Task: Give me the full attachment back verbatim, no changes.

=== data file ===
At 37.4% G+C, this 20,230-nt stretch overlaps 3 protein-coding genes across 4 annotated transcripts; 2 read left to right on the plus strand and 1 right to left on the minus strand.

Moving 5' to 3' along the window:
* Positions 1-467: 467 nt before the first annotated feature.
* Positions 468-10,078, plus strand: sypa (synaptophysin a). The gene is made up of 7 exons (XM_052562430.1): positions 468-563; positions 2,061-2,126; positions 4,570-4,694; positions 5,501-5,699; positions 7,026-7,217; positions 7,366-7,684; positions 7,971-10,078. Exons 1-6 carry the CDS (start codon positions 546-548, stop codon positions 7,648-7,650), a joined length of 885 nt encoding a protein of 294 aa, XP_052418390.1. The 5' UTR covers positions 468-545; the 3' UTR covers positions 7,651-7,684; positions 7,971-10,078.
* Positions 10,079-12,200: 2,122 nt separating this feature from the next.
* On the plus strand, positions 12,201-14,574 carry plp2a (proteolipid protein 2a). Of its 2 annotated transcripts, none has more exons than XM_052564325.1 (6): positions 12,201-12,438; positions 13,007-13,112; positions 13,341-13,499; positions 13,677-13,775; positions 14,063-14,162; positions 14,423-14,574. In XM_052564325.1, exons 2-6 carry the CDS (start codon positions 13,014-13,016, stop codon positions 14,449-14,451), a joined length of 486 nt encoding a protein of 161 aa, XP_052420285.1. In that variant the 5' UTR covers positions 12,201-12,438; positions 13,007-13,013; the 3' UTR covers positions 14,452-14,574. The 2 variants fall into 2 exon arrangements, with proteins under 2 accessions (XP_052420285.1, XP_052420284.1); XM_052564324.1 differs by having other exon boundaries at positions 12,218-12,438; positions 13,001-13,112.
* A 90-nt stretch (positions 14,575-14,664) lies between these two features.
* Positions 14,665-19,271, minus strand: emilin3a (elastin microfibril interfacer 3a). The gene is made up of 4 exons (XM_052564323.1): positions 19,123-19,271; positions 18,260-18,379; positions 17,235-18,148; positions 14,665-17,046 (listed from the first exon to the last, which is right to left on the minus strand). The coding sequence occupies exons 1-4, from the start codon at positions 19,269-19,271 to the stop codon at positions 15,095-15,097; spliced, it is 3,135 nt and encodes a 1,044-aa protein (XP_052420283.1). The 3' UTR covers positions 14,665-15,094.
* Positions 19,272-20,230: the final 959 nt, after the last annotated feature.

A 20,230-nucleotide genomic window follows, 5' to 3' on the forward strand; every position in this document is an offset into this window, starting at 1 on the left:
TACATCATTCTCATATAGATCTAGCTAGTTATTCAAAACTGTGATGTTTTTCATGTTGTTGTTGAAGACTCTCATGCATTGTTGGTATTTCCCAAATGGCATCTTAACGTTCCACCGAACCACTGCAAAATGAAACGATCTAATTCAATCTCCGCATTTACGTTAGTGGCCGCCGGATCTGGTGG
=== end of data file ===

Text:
At 37.4% G+C, this 20,230-nt stretch overlaps 3 protein-coding genes across 4 annotated transcripts; 2 read left to right on the plus strand and 1 right to left on the minus strand.

Moving 5' to 3' along the window:
* Positions 1-467: 467 nt before the first annotated feature.
* Positions 468-10,078, plus strand: sypa (synaptophysin a). The gene is made up of 7 exons (XM_052562430.1): positions 468-563; positions 2,061-2,126; positions 4,570-4,694; positions 5,501-5,699; positions 7,026-7,217; positions 7,366-7,684; positions 7,971-10,078. Exons 1-6 carry the CDS (start codon positions 546-548, stop codon positions 7,648-7,650), a joined length of 885 nt encoding a protein of 294 aa, XP_052418390.1. The 5' UTR covers positions 468-545; the 3' UTR covers positions 7,651-7,684; positions 7,971-10,078.
* Positions 10,079-12,200: 2,122 nt separating this feature from the next.
* On the plus strand, positions 12,201-14,574 carry plp2a (proteolipid protein 2a). Of its 2 annotated transcripts, none has more exons than XM_052564325.1 (6): positions 12,201-12,438; positions 13,007-13,112; positions 13,341-13,499; positions 13,677-13,775; positions 14,063-14,162; positions 14,423-14,574. In XM_052564325.1, exons 2-6 carry the CDS (start codon positions 13,014-13,016, stop codon positions 14,449-14,451), a joined length of 486 nt encoding a protein of 161 aa, XP_052420285.1. In that variant the 5' UTR covers positions 12,201-12,438; positions 13,007-13,013; the 3' UTR covers positions 14,452-14,574. The 2 variants fall into 2 exon arrangements, with proteins under 2 accessions (XP_052420285.1, XP_052420284.1); XM_052564324.1 differs by having other exon boundaries at positions 12,218-12,438; positions 13,001-13,112.
* A 90-nt stretch (positions 14,575-14,664) lies between these two features.
* Positions 14,665-19,271, minus strand: emilin3a (elastin microfibril interfacer 3a). The gene is made up of 4 exons (XM_052564323.1): positions 19,123-19,271; positions 18,260-18,379; positions 17,235-18,148; positions 14,665-17,046 (listed from the first exon to the last, which is right to left on the minus strand). The coding sequence occupies exons 1-4, from the start codon at positions 19,269-19,271 to the stop codon at positions 15,095-15,097; spliced, it is 3,135 nt and encodes a 1,044-aa protein (XP_052420283.1). The 3' UTR covers positions 14,665-15,094.
* Positions 19,272-20,230: the final 959 nt, after the last annotated feature.

A 20,230-nucleotide genomic window follows, 5' to 3' on the forward strand; every position in this document is an offset into this window, starting at 1 on the left:
TACATCATTCTCATATAGATCTAGCTAGTTATTCAAAACTGTGATGTTTTTCATGTTGTTGTTGAAGACTCTCATGCATTGTTGGTATTTCCCAAATGGCATCTTAACGTTCCACCGAACCACTGCAAAATGAAACGATCTAATTCAATCTCCGCATTTACGTTAGTGGCCGCCGGATCTGGTGG